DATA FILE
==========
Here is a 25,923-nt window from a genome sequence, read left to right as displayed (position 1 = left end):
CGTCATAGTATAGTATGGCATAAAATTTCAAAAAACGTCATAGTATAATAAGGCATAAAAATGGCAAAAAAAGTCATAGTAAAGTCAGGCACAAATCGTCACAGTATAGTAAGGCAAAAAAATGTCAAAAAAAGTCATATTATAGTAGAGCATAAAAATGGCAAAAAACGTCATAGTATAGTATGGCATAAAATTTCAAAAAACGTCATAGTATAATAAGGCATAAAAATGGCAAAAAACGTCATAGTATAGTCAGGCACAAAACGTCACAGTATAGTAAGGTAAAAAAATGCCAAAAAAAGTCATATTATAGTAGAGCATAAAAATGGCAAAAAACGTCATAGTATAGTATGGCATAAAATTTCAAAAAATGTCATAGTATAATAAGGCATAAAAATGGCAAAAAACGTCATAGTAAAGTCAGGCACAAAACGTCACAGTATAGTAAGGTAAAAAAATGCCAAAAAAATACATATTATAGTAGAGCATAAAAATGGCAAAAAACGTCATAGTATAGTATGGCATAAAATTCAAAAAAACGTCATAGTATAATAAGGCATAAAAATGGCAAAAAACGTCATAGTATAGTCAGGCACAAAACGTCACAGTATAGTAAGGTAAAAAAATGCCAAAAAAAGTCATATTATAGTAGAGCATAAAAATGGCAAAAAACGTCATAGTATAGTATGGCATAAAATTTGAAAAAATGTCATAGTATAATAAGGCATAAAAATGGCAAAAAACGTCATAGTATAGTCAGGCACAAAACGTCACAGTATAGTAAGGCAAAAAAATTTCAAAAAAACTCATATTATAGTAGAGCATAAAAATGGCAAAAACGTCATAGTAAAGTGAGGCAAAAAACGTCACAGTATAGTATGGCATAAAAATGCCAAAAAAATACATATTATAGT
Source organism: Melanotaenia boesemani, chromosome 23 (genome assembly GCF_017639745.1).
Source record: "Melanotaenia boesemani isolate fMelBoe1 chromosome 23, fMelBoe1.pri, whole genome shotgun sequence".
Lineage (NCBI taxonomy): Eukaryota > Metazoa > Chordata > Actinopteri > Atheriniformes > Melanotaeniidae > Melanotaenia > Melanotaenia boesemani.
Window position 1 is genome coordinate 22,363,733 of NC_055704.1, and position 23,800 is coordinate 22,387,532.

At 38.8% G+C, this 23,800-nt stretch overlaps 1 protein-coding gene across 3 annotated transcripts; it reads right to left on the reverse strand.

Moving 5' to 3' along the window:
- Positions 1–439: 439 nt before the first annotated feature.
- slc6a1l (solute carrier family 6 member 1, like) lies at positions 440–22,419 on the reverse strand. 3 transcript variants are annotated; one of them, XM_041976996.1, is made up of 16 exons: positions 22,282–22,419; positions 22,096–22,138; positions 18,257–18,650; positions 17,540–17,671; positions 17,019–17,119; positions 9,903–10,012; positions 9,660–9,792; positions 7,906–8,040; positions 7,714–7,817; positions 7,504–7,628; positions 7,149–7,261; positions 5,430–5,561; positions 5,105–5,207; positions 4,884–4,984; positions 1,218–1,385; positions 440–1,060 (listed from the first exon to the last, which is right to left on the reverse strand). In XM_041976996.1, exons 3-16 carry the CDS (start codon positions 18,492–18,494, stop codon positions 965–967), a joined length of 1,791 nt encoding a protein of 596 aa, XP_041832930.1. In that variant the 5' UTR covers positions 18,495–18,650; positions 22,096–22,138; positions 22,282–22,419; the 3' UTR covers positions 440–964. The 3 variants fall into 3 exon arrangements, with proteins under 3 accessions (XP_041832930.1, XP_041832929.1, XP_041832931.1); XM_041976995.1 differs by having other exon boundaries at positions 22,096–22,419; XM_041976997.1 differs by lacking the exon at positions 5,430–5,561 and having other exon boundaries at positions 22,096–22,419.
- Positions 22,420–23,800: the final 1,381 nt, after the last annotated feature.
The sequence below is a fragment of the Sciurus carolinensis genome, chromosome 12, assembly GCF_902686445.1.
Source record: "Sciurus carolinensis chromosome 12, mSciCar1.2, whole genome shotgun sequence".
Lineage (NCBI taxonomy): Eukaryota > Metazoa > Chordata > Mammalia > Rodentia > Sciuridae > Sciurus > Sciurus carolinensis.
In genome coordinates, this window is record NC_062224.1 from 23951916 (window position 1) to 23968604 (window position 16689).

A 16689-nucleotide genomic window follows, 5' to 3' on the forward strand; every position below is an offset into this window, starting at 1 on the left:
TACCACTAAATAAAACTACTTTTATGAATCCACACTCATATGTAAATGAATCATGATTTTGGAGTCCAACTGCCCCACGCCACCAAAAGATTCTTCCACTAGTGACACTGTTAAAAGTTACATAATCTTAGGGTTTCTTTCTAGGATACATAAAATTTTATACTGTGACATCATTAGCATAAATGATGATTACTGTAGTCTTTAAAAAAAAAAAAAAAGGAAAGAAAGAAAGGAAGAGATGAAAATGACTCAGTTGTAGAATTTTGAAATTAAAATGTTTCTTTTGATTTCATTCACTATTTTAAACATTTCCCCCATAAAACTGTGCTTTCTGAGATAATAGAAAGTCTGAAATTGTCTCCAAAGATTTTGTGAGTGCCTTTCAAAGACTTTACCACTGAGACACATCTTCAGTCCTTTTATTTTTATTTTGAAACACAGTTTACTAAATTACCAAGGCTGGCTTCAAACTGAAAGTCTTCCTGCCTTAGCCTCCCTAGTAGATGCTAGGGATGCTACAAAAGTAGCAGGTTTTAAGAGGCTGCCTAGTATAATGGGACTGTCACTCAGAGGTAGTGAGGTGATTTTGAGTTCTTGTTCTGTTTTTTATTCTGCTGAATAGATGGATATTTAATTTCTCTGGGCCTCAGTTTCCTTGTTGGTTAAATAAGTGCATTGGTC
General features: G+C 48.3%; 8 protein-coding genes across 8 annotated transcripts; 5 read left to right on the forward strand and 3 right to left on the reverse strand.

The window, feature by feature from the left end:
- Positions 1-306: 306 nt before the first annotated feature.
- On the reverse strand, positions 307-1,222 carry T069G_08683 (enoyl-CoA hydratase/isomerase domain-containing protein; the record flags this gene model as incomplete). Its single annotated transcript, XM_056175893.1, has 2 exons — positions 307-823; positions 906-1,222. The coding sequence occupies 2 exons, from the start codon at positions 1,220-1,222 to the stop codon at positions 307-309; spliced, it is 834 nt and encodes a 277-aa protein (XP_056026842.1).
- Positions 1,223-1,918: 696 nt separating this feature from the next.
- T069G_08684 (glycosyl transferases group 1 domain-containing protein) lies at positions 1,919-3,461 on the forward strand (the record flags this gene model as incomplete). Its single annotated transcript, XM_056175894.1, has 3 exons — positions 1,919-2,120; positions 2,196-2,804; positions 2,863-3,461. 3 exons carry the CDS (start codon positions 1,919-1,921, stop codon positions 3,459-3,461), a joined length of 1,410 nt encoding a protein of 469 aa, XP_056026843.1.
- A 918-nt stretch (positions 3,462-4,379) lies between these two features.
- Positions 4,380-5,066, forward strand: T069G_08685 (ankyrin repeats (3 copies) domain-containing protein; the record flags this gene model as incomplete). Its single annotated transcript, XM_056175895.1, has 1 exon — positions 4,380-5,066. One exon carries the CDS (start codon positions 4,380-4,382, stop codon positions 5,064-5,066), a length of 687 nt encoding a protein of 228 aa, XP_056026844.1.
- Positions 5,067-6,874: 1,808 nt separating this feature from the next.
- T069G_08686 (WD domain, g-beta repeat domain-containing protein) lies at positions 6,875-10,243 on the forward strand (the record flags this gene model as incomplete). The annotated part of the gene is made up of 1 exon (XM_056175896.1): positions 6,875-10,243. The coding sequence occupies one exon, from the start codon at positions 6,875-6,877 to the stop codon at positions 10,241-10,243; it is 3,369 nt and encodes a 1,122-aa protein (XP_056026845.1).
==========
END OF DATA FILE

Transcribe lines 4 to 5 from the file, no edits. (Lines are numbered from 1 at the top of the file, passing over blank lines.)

Source record: "Melanotaenia boesemani isolate fMelBoe1 chromosome 23, fMelBoe1.pri, whole genome shotgun sequence".
Lineage (NCBI taxonomy): Eukaryota > Metazoa > Chordata > Actinopteri > Atheriniformes > Melanotaeniidae > Melanotaenia > Melanotaenia boesemani.